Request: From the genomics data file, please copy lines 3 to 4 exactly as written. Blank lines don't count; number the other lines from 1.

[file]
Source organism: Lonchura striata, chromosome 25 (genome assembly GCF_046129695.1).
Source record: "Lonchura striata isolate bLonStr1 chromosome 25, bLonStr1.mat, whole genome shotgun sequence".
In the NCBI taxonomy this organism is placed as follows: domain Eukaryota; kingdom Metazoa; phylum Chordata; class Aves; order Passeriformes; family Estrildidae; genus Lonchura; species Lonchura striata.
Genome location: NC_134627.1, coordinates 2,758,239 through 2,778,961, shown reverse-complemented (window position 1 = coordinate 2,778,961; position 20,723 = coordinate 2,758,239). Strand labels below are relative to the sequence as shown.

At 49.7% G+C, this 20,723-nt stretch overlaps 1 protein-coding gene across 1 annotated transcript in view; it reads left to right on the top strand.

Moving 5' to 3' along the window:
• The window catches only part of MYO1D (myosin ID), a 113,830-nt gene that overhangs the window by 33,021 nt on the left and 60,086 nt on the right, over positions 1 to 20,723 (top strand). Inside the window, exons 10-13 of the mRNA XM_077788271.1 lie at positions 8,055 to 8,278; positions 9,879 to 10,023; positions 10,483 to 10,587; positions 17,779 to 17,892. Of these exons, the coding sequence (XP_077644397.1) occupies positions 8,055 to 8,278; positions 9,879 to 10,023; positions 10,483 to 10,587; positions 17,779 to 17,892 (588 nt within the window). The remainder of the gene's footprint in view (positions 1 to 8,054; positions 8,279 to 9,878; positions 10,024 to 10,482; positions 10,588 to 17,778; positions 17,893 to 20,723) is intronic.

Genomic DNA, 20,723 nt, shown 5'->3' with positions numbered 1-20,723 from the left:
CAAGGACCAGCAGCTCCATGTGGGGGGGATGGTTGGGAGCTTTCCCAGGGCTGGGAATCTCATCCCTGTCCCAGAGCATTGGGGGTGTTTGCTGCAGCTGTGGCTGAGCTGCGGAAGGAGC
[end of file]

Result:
In the NCBI taxonomy this organism is placed as follows: domain Eukaryota; kingdom Metazoa; phylum Chordata; class Aves; order Passeriformes; family Estrildidae; genus Lonchura; species Lonchura striata.
Genome location: NC_134627.1, coordinates 2,758,239 through 2,778,961, shown reverse-complemented (window position 1 = coordinate 2,778,961; position 20,723 = coordinate 2,758,239). Strand labels below are relative to the sequence as shown.